These ancient towns, which also played a significant role in the formation of the Russian Orthodox Church, preserve the memory of the most important and significant events in Russian history. The towns have been called “open-air museums” and feature unique monuments of Russian architecture of the 12th–18th centuries, including kremlins, monasteries, cathedrals, and churches. These towns are among the most picturesque in Russia and prominently feature Russia’s onion domes. – Wikipedia

Why “Ring?” According to the ship’s Viking Daily paper, the Muscovites were obsessed with Rings and when Soviet tourist bosses were looking for new attractions that were accessible from Moscow they drew a loop beginning and ending in Moscow, and called it the Golden Ring.

Ueglich is the first of the Golden Ring cities that we’ll be visiting, and when next we meet on the Viking river ship Ingvar we’ll take a walking tour around the place. In the meantime, if you’d like to reacquaint yourself with the tour to date here is the link to the previous post – Sailing into Uglich. I’ve gone back and added links to each previous post so that you can find your way back to the beginning.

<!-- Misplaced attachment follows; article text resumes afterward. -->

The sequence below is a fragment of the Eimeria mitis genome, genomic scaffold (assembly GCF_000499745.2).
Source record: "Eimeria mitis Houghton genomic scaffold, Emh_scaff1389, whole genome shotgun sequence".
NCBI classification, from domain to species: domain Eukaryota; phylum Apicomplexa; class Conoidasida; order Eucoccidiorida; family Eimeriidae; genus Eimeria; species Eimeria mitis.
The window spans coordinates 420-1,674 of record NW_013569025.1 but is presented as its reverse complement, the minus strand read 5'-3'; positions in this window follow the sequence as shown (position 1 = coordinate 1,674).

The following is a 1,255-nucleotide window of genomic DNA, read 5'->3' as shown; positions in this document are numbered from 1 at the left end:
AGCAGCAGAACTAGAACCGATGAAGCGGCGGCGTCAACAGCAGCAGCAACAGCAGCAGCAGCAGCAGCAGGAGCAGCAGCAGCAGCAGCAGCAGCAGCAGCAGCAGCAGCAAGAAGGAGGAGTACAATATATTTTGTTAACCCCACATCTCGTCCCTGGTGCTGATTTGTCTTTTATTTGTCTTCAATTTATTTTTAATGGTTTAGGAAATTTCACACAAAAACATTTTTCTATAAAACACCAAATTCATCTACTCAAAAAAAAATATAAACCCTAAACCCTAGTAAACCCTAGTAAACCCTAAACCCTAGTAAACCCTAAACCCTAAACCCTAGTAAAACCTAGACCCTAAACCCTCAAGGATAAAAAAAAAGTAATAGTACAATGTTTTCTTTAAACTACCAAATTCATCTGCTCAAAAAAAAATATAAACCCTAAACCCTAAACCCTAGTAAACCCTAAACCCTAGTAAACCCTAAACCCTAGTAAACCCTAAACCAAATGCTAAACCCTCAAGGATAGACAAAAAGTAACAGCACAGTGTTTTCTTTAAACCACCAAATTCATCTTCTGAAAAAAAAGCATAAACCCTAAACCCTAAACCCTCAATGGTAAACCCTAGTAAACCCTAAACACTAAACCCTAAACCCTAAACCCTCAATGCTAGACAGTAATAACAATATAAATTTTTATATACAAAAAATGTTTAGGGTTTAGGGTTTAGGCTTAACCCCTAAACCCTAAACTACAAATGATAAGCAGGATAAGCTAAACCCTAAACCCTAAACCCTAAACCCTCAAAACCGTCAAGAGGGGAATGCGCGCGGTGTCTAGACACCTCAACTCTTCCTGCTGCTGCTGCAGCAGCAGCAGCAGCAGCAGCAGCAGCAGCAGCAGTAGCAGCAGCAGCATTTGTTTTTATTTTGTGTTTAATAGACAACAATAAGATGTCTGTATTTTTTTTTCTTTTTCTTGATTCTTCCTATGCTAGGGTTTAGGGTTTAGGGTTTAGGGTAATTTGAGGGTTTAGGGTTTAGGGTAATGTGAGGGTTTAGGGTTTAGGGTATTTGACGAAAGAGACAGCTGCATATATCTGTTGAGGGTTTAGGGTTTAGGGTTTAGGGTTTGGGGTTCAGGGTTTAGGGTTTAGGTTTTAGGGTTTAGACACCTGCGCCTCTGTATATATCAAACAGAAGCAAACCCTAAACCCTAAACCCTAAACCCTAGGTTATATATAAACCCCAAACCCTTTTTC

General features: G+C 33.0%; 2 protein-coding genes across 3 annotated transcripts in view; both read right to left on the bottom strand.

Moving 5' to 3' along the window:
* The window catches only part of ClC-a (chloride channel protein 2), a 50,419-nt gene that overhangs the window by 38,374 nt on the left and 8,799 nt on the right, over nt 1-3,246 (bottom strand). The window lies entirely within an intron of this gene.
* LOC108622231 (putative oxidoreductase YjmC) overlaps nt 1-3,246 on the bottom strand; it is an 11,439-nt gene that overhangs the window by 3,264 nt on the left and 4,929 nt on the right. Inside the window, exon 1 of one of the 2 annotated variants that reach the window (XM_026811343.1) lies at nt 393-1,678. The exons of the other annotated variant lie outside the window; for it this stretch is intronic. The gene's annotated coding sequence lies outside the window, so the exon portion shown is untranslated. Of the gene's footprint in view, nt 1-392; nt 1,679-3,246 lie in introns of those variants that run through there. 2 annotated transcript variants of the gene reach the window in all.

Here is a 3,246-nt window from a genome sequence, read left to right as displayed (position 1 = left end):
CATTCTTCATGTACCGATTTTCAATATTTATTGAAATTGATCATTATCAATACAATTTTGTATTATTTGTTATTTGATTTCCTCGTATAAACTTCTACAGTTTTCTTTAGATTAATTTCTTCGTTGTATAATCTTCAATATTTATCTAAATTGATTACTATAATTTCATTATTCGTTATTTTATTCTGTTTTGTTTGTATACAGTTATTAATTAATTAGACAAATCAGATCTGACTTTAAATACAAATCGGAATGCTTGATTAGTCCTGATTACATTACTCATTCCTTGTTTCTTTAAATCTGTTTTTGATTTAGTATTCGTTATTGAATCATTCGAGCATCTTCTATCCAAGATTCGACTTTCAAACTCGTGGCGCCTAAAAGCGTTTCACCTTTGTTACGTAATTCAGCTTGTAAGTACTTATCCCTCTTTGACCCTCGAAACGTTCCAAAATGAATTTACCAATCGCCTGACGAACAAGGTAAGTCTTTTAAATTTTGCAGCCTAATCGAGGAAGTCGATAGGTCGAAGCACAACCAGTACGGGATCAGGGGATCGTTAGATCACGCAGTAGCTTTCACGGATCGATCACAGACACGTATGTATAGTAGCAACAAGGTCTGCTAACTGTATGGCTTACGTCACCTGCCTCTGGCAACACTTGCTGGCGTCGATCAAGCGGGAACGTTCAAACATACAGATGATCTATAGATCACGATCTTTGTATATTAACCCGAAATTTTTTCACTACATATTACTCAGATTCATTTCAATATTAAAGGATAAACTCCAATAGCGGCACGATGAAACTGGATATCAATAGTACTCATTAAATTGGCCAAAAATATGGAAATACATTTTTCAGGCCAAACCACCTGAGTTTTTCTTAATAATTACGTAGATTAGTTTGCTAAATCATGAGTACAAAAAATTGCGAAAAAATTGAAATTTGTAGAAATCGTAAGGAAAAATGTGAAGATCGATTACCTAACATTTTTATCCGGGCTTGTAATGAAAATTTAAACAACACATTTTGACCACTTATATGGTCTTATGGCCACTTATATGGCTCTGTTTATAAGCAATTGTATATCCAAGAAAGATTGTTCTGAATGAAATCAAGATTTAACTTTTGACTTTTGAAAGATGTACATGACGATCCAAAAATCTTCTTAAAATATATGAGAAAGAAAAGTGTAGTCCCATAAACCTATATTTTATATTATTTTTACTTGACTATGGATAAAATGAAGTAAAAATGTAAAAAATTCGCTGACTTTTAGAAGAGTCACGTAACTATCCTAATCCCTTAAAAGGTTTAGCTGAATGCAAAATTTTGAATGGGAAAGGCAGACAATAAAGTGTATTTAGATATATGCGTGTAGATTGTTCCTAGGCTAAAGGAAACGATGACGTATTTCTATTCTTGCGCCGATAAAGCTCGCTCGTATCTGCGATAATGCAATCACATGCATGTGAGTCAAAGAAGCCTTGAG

Jack’s Walk

©voyager, all rights reserved

The past 4 days have been warm around here (6 – 8°c) and rainy. I don’t mind the unseasonable warming, but I do dislike the rain. It sets off my fibromyalgia and doubles the gravity for me. So, I’ve been wishing for the rain to stop. Well, I got my wish this morning when I opened the drapes to see that it was snowing. Great. No rain, but cold again and still precipitating. And the frozen, flakey version of rain needs to be shovelled. This isn’t exactly what I had in mind. Thankfully, the snow didn’t amount to much this morning, because Jack and I were out of the house at 7:30 for an appointment at the vet.